Transaction, Search and Switching Costs: An Expository Essay
AbstractThis essay provides an elementary, unified introduction to the impacts of transaction, search and switching costs on resource allocation in competitive markets. The emphasis is on incorporating these phenomena into models of price-taking behavior, rather than the more usual treatments with imperfect competition.
Download InfoIf you experience problems downloading a file, check if you have the proper application to view it first. In case of further problems read the IDEAS help page. Note that these files are not on the IDEAS site. Please be patient as the files may be large.
Bibliographic InfoPaper provided by University Library of Munich, Germany in its series MPRA Paper with number 21558.
Date of creation: 22 Mar 2010
Date of revision:
transaction costs; search costs; switching costs; competitive markets; price-taking;
Find related papers by JEL classification:
- D11 - Microeconomics - - Household Behavior - - - Consumer Economics: Theory
- D83 - Microeconomics - - Information, Knowledge, and Uncertainty - - - Search, Learning, and Information
This paper has been announced in the following NEP Reports:
Please report citation or reference errors to , or , if you are the registered author of the cited work, log in to your RePEc Author Service profile, click on "citations" and make appropriate adjustments.:
- Singh, Nirvikar, 2010.
"Market Institutions: An Expository Essay,"
21559, University Library of Munich, Germany.
- Klemperer, Paul, 1987. "Markets with Consumer Switching Costs," The Quarterly Journal of Economics, MIT Press, vol. 102(2), pages 375-94, May.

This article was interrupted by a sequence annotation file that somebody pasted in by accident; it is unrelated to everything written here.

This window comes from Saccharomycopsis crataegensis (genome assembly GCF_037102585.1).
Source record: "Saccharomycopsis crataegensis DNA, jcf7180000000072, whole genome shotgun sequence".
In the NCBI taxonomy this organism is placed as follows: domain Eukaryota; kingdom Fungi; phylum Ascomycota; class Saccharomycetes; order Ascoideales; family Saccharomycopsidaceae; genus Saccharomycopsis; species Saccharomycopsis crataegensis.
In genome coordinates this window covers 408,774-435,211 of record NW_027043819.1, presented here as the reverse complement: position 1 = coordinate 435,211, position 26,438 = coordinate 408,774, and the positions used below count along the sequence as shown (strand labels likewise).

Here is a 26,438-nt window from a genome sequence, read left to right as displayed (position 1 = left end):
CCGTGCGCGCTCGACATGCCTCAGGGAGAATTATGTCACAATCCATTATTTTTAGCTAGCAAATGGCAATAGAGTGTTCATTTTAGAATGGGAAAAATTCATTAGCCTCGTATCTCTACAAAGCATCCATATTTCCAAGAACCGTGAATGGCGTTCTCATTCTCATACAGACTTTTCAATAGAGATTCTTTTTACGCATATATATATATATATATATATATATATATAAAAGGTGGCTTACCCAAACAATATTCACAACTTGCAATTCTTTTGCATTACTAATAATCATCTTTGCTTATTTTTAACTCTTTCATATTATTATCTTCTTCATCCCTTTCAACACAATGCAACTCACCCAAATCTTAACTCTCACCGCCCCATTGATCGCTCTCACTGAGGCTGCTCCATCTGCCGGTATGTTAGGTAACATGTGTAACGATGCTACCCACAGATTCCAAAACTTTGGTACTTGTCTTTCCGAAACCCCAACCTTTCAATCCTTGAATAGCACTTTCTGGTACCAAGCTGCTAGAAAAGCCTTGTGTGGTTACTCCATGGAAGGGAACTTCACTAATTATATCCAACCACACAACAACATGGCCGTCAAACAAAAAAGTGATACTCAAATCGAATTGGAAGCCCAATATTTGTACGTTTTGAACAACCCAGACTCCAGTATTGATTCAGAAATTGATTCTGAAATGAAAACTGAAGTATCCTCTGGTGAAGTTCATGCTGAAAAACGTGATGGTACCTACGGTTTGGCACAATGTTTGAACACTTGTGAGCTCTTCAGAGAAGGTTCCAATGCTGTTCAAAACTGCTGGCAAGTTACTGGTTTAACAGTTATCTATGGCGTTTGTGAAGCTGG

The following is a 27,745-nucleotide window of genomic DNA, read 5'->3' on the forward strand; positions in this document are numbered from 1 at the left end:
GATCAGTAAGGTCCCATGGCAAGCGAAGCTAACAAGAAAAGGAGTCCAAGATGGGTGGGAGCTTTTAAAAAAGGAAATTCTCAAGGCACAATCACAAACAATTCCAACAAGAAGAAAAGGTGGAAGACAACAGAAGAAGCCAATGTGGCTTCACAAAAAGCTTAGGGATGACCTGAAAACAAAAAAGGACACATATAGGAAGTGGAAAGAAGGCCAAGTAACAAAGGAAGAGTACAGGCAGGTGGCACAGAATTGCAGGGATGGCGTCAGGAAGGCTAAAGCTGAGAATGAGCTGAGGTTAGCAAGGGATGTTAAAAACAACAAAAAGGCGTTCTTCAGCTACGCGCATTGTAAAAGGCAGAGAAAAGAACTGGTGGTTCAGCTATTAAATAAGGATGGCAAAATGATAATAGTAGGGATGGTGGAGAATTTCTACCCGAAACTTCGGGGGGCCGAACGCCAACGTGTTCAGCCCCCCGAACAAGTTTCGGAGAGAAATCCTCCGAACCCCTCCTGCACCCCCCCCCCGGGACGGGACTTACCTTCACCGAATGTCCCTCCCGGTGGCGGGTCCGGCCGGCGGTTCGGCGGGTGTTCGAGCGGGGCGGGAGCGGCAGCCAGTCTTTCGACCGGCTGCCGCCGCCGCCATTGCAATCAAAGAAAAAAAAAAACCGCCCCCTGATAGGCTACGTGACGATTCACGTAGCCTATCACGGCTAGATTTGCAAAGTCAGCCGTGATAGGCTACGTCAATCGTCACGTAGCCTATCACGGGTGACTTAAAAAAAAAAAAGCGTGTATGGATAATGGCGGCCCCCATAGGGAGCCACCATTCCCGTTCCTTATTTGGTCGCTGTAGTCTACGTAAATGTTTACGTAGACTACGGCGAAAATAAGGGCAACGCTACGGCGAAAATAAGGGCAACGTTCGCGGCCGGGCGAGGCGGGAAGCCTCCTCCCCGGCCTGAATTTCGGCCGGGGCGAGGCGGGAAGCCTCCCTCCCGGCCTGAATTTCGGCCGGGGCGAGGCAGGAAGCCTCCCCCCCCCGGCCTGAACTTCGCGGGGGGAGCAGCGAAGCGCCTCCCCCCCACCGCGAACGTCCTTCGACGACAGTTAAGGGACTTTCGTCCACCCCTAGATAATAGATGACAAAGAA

- Manning, R & Morgan, Peter B, 1982. "Search and Consumer Theory," Review of Economic Studies, Wiley Blackwell, vol. 49(2), pages 203-16, April.
- Singh, Nirvikar, 2010. "Uncertainty and Information: An Expository Essay," MPRA Paper 21556, University Library of Munich, Germany.
For technical questions regarding this item, or to correct its authors, title, abstract, bibliographic or download information, contact: (Ekkehart Schlicht).
If you have authored this item and are not yet registered with RePEc, we encourage you to do it here. This allows to link your profile to this item. It also allows you to accept potential citations to this item that we are uncertain about.
If references are entirely missing, you can add them using this form.
If the full references list an item that is present in RePEc, but the system did not link to it, you can help with this form.
If you know of missing items citing this one, you can help us creating those links by adding the relevant references in the same way as above, for each refering item. If you are a registered author of this item, you may also want to check the "citations" tab in your profile, as there may be some citations waiting for confirmation.
Please note that corrections may take a couple of weeks to filter through the various RePEc services.